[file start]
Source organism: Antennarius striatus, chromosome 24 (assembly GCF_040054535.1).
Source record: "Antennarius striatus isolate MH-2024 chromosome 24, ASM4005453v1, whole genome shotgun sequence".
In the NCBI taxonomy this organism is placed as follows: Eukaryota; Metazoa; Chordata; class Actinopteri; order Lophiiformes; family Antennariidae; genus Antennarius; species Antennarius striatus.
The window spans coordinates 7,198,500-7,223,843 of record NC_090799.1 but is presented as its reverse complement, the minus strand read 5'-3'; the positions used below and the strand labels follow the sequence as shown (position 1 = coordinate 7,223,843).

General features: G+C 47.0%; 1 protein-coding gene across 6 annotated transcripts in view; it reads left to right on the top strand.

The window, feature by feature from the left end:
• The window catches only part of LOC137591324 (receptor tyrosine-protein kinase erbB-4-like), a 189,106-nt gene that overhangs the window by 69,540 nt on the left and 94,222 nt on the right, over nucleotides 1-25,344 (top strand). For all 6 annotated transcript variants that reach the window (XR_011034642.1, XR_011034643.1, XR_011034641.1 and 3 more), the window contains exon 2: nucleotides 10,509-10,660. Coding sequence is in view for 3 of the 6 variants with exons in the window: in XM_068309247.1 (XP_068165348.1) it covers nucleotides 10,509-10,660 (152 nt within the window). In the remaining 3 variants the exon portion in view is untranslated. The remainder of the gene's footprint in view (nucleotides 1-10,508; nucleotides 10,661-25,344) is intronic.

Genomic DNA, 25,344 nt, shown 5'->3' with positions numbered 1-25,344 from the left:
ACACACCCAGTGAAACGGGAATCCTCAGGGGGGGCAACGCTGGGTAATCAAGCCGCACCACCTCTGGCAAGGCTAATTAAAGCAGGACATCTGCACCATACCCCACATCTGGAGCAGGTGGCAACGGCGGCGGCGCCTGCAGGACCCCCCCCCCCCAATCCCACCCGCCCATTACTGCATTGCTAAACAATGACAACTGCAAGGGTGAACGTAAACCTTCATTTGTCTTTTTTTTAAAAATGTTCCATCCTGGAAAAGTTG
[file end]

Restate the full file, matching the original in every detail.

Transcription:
Source organism: Antennarius striatus, chromosome 24 (assembly GCF_040054535.1).
Source record: "Antennarius striatus isolate MH-2024 chromosome 24, ASM4005453v1, whole genome shotgun sequence".
In the NCBI taxonomy this organism is placed as follows: Eukaryota; Metazoa; Chordata; class Actinopteri; order Lophiiformes; family Antennariidae; genus Antennarius; species Antennarius striatus.
The window spans coordinates 7,198,500-7,223,843 of record NC_090799.1 but is presented as its reverse complement, the minus strand read 5'-3'; the positions used below and the strand labels follow the sequence as shown (position 1 = coordinate 7,223,843).

General features: G+C 47.0%; 1 protein-coding gene across 6 annotated transcripts in view; it reads left to right on the top strand.

The window, feature by feature from the left end:
• The window catches only part of LOC137591324 (receptor tyrosine-protein kinase erbB-4-like), a 189,106-nt gene that overhangs the window by 69,540 nt on the left and 94,222 nt on the right, over nucleotides 1-25,344 (top strand). For all 6 annotated transcript variants that reach the window (XR_011034642.1, XR_011034643.1, XR_011034641.1 and 3 more), the window contains exon 2: nucleotides 10,509-10,660. Coding sequence is in view for 3 of the 6 variants with exons in the window: in XM_068309247.1 (XP_068165348.1) it covers nucleotides 10,509-10,660 (152 nt within the window). In the remaining 3 variants the exon portion in view is untranslated. The remainder of the gene's footprint in view (nucleotides 1-10,508; nucleotides 10,661-25,344) is intronic.

Genomic DNA, 25,344 nt, shown 5'->3' with positions numbered 1-25,344 from the left:
ACACACCCAGTGAAACGGGAATCCTCAGGGGGGGCAACGCTGGGTAATCAAGCCGCACCACCTCTGGCAAGGCTAATTAAAGCAGGACATCTGCACCATACCCCACATCTGGAGCAGGTGGCAACGGCGGCGGCGCCTGCAGGACCCCCCCCCCCCAATCCCACCCGCCCATTACTGCATTGCTAAACAATGACAACTGCAAGGGTGAACGTAAACCTTCATTTGTCTTTTTTTTAAAAATGTTCCATCCTGGAAAAGTTG